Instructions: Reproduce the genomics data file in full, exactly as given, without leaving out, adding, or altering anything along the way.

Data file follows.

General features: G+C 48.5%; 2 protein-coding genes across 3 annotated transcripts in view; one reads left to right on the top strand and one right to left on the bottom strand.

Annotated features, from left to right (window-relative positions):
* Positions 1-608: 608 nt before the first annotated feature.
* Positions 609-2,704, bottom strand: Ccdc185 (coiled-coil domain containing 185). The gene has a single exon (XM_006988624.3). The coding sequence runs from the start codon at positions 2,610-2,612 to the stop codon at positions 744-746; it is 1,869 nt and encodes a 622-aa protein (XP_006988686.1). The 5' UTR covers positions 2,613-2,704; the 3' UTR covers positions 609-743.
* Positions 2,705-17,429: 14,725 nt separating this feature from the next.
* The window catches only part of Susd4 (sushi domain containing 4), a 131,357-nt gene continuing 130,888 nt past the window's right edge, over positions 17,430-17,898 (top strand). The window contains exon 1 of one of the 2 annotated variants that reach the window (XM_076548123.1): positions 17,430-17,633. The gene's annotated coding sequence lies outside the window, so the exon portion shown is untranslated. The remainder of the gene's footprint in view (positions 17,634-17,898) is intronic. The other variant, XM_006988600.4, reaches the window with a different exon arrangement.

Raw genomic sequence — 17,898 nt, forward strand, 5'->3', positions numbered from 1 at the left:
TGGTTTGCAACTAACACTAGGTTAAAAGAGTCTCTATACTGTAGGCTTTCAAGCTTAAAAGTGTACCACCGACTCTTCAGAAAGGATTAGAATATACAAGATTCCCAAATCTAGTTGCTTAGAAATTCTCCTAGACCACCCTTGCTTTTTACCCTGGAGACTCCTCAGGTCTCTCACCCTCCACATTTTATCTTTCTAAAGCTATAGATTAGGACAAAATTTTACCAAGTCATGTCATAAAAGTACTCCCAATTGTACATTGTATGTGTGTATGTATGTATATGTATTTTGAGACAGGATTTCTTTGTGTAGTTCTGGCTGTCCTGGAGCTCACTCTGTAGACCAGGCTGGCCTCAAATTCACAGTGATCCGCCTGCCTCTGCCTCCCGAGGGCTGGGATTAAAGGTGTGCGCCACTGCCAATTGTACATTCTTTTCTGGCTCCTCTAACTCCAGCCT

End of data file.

General features: G+C 48.5%; 2 protein-coding genes across 3 annotated transcripts in view; one reads left to right on the top strand and one right to left on the bottom strand.

Annotated features, from left to right (window-relative positions):
* Positions 1-608: 608 nt before the first annotated feature.
* Positions 609-2,704, bottom strand: Ccdc185 (coiled-coil domain containing 185). The gene has a single exon (XM_006988624.3). The coding sequence runs from the start codon at positions 2,610-2,612 to the stop codon at positions 744-746; it is 1,869 nt and encodes a 622-aa protein (XP_006988686.1). The 5' UTR covers positions 2,613-2,704; the 3' UTR covers positions 609-743.
* Positions 2,705-17,429: 14,725 nt separating this feature from the next.
* The window catches only part of Susd4 (sushi domain containing 4), a 131,357-nt gene continuing 130,888 nt past the window's right edge, over positions 17,430-17,898 (top strand). The window contains exon 1 of one of the 2 annotated variants that reach the window (XM_076548123.1): positions 17,430-17,633. The gene's annotated coding sequence lies outside the window, so the exon portion shown is untranslated. The remainder of the gene's footprint in view (positions 17,634-17,898) is intronic. The other variant, XM_006988600.4, reaches the window with a different exon arrangement.

Raw genomic sequence — 17,898 nt, forward strand, 5'->3', positions numbered from 1 at the left:
TGGTTTGCAACTAACACTAGGTTAAAAGAGTCTCTATACTGTAGGCTTTCAAGCTTAAAAGTGTACCACCGACTCTTCAGAAAGGATTAGAATATACAAGATTCCCAAATCTAGTTGCTTAGAAATTCTCCTAGACCACCCTTGCTTTTTACCCTGGAGACTCCTCAGGTCTCTCACCCTCCACATTTTATCTTTCTAAAGCTATAGATTAGGACAAAATTTTACCAAGTCATGTCATAAAAGTACTCCCAATTGTACATTGTATGTGTGTATGTATGTATATGTATTTTGAGACAGGATTTCTTTGTGTAGTTCTGGCTGTCCTGGAGCTCACTCTGTAGACCAGGCTGGCCTCAAATTCACAGTGATCCGCCTGCCTCTGCCTCCCGAGGGCTGGGATTAAAGGTGTGCGCCACTGCCAATTGTACATTCTTTTCTGGCTCCTCTAACTCCAGCCT